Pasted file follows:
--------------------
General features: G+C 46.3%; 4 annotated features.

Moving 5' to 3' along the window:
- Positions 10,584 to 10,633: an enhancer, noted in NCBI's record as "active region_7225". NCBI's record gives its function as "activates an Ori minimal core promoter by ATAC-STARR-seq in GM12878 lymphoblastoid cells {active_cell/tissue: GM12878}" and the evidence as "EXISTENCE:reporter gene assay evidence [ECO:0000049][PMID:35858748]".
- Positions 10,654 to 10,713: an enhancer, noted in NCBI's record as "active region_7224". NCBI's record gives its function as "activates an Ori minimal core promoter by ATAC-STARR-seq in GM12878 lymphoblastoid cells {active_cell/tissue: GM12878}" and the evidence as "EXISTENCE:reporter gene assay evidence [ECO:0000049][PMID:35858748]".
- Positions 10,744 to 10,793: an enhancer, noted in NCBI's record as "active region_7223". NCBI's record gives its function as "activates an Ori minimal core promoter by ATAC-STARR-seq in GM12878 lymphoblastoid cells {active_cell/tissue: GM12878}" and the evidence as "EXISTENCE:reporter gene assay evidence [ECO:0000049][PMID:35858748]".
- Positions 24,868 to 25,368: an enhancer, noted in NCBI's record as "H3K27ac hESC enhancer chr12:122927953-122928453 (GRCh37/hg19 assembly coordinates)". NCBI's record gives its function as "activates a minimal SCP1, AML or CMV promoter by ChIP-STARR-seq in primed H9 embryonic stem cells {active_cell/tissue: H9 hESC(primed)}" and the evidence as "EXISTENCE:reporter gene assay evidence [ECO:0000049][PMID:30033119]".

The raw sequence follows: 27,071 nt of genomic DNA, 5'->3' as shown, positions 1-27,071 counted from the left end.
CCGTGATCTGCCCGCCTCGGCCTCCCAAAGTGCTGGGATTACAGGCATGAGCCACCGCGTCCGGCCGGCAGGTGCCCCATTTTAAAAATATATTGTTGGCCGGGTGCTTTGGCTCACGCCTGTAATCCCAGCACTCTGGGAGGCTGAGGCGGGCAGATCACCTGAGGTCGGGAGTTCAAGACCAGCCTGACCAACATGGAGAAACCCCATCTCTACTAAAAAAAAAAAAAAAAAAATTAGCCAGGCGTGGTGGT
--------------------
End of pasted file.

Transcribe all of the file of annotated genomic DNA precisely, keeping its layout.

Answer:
General features: G+C 46.3%; 4 annotated features.

Moving 5' to 3' along the window:
- Positions 10,584 to 10,633: an enhancer, noted in NCBI's record as "active region_7225". NCBI's record gives its function as "activates an Ori minimal core promoter by ATAC-STARR-seq in GM12878 lymphoblastoid cells {active_cell/tissue: GM12878}" and the evidence as "EXISTENCE:reporter gene assay evidence [ECO:0000049][PMID:35858748]".
- Positions 10,654 to 10,713: an enhancer, noted in NCBI's record as "active region_7224". NCBI's record gives its function as "activates an Ori minimal core promoter by ATAC-STARR-seq in GM12878 lymphoblastoid cells {active_cell/tissue: GM12878}" and the evidence as "EXISTENCE:reporter gene assay evidence [ECO:0000049][PMID:35858748]".
- Positions 10,744 to 10,793: an enhancer, noted in NCBI's record as "active region_7223". NCBI's record gives its function as "activates an Ori minimal core promoter by ATAC-STARR-seq in GM12878 lymphoblastoid cells {active_cell/tissue: GM12878}" and the evidence as "EXISTENCE:reporter gene assay evidence [ECO:0000049][PMID:35858748]".
- Positions 24,868 to 25,368: an enhancer, noted in NCBI's record as "H3K27ac hESC enhancer chr12:122927953-122928453 (GRCh37/hg19 assembly coordinates)". NCBI's record gives its function as "activates a minimal SCP1, AML or CMV promoter by ChIP-STARR-seq in primed H9 embryonic stem cells {active_cell/tissue: H9 hESC(primed)}" and the evidence as "EXISTENCE:reporter gene assay evidence [ECO:0000049][PMID:30033119]".

The raw sequence follows: 27,071 nt of genomic DNA, 5'->3' as shown, positions 1-27,071 counted from the left end.
CCGTGATCTGCCCGCCTCGGCCTCCCAAAGTGCTGGGATTACAGGCATGAGCCACCGCGTCCGGCCGGCAGGTGCCCCATTTTAAAAATATATTGTTGGCCGGGTGCTTTGGCTCACGCCTGTAATCCCAGCACTCTGGGAGGCTGAGGCGGGCAGATCACCTGAGGTCGGGAGTTCAAGACCAGCCTGACCAACATGGAGAAACCCCATCTCTACTAAAAAAAAAAAAAAAAAAATTAGCCAGGCGTGGTGGT